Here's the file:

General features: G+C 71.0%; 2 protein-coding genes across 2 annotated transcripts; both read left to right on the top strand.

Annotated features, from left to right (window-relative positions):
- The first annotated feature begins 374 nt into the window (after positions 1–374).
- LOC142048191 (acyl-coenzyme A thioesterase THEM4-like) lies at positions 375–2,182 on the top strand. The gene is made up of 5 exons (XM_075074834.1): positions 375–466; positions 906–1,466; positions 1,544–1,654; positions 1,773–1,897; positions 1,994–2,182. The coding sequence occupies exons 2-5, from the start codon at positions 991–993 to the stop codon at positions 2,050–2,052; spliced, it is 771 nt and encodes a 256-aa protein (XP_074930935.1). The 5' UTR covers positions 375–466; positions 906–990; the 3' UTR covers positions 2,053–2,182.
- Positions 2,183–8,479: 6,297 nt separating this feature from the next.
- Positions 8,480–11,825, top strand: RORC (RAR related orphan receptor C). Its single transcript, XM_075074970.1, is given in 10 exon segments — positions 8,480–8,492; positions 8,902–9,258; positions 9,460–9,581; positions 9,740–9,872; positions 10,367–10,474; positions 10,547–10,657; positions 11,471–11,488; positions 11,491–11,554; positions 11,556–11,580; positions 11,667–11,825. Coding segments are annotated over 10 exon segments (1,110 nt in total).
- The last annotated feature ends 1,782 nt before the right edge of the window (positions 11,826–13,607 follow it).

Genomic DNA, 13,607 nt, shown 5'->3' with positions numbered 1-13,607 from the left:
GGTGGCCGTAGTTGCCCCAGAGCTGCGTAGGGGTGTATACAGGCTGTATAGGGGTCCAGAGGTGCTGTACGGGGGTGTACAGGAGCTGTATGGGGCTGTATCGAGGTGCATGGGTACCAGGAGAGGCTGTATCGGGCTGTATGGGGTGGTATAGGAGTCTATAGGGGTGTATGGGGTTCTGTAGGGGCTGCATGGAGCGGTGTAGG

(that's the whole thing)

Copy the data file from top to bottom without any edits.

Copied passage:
General features: G+C 71.0%; 2 protein-coding genes across 2 annotated transcripts; both read left to right on the top strand.

Annotated features, from left to right (window-relative positions):
- The first annotated feature begins 374 nt into the window (after positions 1–374).
- LOC142048191 (acyl-coenzyme A thioesterase THEM4-like) lies at positions 375–2,182 on the top strand. The gene is made up of 5 exons (XM_075074834.1): positions 375–466; positions 906–1,466; positions 1,544–1,654; positions 1,773–1,897; positions 1,994–2,182. The coding sequence occupies exons 2-5, from the start codon at positions 991–993 to the stop codon at positions 2,050–2,052; spliced, it is 771 nt and encodes a 256-aa protein (XP_074930935.1). The 5' UTR covers positions 375–466; positions 906–990; the 3' UTR covers positions 2,053–2,182.
- Positions 2,183–8,479: 6,297 nt separating this feature from the next.
- Positions 8,480–11,825, top strand: RORC (RAR related orphan receptor C). Its single transcript, XM_075074970.1, is given in 10 exon segments — positions 8,480–8,492; positions 8,902–9,258; positions 9,460–9,581; positions 9,740–9,872; positions 10,367–10,474; positions 10,547–10,657; positions 11,471–11,488; positions 11,491–11,554; positions 11,556–11,580; positions 11,667–11,825. Coding segments are annotated over 10 exon segments (1,110 nt in total).
- The last annotated feature ends 1,782 nt before the right edge of the window (positions 11,826–13,607 follow it).

Genomic DNA, 13,607 nt, shown 5'->3' with positions numbered 1-13,607 from the left:
GGTGGCCGTAGTTGCCCCAGAGCTGCGTAGGGGTGTATACAGGCTGTATAGGGGTCCAGAGGTGCTGTACGGGGGTGTACAGGAGCTGTATGGGGCTGTATCGAGGTGCATGGGTACCAGGAGAGGCTGTATCGGGCTGTATGGGGTGGTATAGGAGTCTATAGGGGTGTATGGGGTTCTGTAGGGGCTGCATGGAGCGGTGTAGG